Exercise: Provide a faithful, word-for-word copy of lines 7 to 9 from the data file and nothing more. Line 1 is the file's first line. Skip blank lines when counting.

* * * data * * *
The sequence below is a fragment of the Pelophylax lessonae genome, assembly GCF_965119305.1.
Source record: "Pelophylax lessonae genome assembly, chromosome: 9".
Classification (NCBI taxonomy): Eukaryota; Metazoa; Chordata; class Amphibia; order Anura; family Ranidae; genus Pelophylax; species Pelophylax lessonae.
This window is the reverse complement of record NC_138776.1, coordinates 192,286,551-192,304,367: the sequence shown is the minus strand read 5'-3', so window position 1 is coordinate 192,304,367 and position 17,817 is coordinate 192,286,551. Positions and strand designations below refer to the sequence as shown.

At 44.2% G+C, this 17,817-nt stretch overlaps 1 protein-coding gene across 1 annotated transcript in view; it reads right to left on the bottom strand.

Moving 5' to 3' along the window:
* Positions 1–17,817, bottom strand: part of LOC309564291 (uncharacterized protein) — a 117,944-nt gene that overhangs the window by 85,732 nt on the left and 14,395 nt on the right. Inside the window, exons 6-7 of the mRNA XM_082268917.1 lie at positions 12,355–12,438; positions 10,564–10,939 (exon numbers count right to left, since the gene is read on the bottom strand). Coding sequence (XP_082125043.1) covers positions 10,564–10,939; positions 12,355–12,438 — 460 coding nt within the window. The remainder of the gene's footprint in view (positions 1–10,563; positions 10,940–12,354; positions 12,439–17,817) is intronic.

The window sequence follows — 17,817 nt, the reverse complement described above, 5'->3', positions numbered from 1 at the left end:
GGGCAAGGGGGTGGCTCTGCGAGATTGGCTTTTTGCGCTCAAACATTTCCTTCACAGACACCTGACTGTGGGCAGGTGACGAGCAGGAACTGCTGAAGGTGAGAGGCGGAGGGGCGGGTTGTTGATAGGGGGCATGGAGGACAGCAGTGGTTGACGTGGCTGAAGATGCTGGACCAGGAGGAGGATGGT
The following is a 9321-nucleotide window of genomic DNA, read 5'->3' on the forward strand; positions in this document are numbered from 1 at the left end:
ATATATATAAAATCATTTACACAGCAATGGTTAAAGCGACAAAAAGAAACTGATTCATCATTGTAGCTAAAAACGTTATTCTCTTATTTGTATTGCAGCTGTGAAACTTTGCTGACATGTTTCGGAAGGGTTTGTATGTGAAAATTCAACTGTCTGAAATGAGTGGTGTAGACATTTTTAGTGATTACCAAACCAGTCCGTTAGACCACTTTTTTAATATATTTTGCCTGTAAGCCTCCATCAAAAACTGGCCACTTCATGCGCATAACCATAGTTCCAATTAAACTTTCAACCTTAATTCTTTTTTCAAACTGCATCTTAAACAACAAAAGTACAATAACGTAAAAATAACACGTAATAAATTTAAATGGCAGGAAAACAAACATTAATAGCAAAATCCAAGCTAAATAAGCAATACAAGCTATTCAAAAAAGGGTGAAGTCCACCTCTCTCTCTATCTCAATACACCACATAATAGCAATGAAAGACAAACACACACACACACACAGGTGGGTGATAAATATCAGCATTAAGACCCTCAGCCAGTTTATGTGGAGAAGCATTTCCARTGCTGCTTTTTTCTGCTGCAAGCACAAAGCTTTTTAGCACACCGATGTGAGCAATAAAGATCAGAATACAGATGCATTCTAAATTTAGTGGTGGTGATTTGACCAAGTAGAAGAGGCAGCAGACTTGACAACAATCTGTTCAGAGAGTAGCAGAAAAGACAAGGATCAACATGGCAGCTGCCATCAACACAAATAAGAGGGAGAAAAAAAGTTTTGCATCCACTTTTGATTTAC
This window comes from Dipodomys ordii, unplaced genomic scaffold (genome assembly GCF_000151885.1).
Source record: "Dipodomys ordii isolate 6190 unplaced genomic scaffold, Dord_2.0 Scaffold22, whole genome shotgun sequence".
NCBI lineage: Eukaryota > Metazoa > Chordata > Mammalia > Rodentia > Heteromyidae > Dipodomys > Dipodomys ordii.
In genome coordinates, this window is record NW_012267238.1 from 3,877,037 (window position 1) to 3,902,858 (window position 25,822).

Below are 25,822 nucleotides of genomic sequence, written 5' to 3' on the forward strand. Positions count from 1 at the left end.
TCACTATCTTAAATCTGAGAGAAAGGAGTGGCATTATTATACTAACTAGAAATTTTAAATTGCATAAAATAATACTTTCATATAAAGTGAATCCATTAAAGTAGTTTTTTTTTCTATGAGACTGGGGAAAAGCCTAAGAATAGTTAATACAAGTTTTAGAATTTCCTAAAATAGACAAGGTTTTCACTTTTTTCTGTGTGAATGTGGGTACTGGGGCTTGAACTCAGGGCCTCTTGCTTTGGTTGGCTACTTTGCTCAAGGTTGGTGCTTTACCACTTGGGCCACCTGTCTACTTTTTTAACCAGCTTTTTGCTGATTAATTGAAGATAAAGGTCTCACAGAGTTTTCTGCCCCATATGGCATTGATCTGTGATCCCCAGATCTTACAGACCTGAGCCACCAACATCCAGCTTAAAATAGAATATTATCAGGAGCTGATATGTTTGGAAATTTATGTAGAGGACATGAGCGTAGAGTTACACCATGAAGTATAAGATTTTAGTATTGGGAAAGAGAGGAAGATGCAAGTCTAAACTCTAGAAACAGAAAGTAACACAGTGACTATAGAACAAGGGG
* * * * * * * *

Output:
* Positions 1–17,817, bottom strand: part of LOC309564291 (uncharacterized protein) — a 117,944-nt gene that overhangs the window by 85,732 nt on the left and 14,395 nt on the right. Inside the window, exons 6-7 of the mRNA XM_082268917.1 lie at positions 12,355–12,438; positions 10,564–10,939 (exon numbers count right to left, since the gene is read on the bottom strand). Coding sequence (XP_082125043.1) covers positions 10,564–10,939; positions 12,355–12,438 — 460 coding nt within the window. The remainder of the gene's footprint in view (positions 1–10,563; positions 10,940–12,354; positions 12,439–17,817) is intronic.

The window sequence follows — 17,817 nt, the reverse complement described above, 5'->3', positions numbered from 1 at the left end:
GGGCAAGGGGGTGGCTCTGCGAGATTGGCTTTTTGCGCTCAAACATTTCCTTCACAGACACCTGACTGTGGGCAGGTGACGAGCAGGAACTGCTGAAGGTGAGAGGCGGAGGGGCGGGTTGTTGATAGGGGGCATGGAGGACAGCAGTGGTTGACGTGGCTGAAGATGCTGGACCAGGAGGAGGATGGT